Talk about things in the book that got you thinking.
What single word (or two!) describes this book for you?
All kinds of reading…
For continuing your World Book Day magic include every kind of reading: fiction, poetry, non-fiction; digital, online, audio; magazines and comics. (N.B. This year’s Summer Reading Challenge is partnering with the Beano comic on the theme ‘Mischief Makers’.)
Inspiring excursions and places
Take a trip out with your class or book group to a museum, gallery, historic building, countryside or beach – everywhere offers connections with reading. You could invite a writer or artist to join you and together explore and be creative.
Two great places to visit if you get the chance are:
The Story Museum, Oxford http://www.storymuseum.org.uk/
Seven Stories, Newcastle https://www.sevenstories.org.uk/
Books and reading – visible and fun throughout the school!
Reading for pleasure has been shown by research to have a positive effect on students’ learning and achievement. Here are just a few ideas to help in promoting and building the enjoyment of reading throughout the school:
- Have book collections and displays wherever you can – created by students themselves wherever possible. Make them bright and colourful, and change them regularly so that they are always fresh and interesting.
- Have special book assemblies, run by students talking about their favourite books.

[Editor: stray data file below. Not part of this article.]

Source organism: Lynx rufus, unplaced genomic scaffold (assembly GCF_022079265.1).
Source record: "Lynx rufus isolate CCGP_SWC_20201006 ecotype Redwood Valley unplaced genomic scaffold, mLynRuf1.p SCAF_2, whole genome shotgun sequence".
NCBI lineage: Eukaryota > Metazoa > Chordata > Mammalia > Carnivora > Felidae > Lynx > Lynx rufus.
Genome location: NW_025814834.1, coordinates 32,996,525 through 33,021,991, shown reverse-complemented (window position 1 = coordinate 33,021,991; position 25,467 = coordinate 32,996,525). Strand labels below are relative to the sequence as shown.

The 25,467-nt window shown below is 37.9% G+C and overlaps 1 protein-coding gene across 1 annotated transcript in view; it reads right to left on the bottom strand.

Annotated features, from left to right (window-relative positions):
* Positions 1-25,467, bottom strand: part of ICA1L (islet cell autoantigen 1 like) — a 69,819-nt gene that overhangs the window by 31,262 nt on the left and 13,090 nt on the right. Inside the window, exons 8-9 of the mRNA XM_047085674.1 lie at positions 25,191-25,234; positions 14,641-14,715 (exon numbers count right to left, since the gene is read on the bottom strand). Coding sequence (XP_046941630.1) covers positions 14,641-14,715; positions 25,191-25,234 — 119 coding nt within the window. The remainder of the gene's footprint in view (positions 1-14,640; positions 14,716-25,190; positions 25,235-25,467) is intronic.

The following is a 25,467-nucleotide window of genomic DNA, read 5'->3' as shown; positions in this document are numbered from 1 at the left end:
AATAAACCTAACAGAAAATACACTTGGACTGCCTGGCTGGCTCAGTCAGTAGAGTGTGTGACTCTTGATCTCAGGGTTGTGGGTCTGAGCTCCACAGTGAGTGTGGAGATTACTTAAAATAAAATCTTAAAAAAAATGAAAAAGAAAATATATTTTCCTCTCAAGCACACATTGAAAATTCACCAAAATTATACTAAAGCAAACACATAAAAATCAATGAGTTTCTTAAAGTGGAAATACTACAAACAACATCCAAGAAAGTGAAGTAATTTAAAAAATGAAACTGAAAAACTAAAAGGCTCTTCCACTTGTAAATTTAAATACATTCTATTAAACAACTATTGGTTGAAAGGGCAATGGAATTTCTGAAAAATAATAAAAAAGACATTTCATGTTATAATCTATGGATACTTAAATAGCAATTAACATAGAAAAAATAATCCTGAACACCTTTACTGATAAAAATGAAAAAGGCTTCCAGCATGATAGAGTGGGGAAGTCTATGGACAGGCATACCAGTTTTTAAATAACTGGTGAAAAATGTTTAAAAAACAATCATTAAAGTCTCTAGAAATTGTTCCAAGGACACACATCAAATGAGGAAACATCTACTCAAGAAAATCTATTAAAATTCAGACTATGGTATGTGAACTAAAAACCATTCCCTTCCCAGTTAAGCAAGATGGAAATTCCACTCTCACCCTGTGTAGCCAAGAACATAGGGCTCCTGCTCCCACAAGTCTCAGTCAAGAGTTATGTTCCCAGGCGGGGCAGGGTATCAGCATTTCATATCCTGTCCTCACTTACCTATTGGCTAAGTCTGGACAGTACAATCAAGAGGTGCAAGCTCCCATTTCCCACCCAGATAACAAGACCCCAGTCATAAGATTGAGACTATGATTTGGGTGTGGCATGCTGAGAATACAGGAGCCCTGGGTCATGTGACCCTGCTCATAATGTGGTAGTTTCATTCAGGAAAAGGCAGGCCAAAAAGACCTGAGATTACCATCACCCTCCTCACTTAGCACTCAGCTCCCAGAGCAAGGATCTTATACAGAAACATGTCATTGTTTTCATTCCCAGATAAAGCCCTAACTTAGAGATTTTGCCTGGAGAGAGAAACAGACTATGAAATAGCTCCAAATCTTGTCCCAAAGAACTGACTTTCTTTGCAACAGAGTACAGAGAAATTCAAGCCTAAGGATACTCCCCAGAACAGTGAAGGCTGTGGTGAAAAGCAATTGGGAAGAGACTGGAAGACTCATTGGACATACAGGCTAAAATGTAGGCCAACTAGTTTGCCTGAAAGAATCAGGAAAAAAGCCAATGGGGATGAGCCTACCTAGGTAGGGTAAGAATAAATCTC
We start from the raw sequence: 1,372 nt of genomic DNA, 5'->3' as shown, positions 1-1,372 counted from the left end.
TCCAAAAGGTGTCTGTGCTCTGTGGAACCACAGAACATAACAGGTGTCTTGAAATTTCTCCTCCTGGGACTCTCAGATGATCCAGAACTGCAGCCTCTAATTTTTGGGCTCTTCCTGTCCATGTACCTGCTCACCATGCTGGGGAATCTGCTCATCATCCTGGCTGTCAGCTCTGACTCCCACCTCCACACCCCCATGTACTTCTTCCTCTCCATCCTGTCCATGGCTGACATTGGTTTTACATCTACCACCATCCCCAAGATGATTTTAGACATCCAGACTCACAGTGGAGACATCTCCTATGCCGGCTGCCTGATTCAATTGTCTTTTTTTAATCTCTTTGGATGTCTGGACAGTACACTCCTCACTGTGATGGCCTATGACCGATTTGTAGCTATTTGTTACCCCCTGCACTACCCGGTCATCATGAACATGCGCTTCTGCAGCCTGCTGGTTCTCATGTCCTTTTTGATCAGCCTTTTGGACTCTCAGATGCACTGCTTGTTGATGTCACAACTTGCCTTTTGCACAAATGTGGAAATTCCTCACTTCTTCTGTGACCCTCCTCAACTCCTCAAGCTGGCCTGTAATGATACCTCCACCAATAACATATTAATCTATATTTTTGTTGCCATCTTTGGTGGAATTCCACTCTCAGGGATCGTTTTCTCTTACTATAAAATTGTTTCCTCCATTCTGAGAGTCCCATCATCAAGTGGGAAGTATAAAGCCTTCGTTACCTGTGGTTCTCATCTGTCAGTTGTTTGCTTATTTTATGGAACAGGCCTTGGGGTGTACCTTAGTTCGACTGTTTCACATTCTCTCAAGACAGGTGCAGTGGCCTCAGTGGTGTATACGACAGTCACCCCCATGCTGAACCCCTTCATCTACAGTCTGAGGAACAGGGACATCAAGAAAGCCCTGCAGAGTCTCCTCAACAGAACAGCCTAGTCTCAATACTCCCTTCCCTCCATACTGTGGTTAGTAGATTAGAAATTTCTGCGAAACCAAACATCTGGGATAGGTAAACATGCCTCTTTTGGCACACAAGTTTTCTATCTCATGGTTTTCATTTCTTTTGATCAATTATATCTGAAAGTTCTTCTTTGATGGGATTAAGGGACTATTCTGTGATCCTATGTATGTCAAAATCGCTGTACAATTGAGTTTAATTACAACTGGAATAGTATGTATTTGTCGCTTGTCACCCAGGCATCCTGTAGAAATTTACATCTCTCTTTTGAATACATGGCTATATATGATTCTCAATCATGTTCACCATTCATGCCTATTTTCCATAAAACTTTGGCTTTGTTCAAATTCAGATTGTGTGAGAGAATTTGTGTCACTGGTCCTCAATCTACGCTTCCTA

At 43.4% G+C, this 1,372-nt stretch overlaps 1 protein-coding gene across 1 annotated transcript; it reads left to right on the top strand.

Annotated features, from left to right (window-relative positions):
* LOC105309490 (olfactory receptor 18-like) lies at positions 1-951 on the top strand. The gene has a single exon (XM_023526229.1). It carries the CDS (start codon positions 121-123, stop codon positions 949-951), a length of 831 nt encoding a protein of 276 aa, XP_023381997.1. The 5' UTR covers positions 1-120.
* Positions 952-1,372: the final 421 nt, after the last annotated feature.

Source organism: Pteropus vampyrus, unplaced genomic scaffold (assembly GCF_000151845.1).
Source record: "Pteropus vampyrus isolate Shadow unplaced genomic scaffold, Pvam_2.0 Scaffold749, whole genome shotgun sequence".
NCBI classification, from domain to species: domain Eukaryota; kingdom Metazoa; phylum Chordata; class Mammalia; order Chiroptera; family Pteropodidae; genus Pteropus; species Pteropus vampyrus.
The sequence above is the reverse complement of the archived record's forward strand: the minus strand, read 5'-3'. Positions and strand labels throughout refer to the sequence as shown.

- Have book weeks; join in local book festivals and book awards
- Build in time for reading aloud – and a time for students’ independent reading (‘Drop everything and read.’)
- Partner with your local public library for class visits, joining the library, and taking part in library events; and if you have a local school library service, make good use of it!
- To encourage book ownership, connect up with local bookshops, or invite book fairs
- Link in reading to enhance curriculum topics wherever possible. Ask your library for reading ideas.
Some more websites about reading
Reading Zone http://www.readingzone.com/home.php
The Open University Reading for Pleasure website https://www.researchrichpedagogies.org/research/reading-for-pleasure
Books for topics www.booksfortopics.com
The Phoenix Comic https://thephoenixcomic.co.uk/
Of course, World Book Day! http://www.worldbookday.com
And last but definitely not least, Books for Keeps www.booksforkeeps.co.uk
‘The best children’s books provide a scaffolding for the growing soul. They show us bravery and wonder and dangers overcome.’ The Guardian 2nd March 2018
Tricia Kings is a freelance children’s librarian; she is a consultant for the Reading Agency’s Chatterbooks reading groups programme, and writes resources and reading notes for children’s books.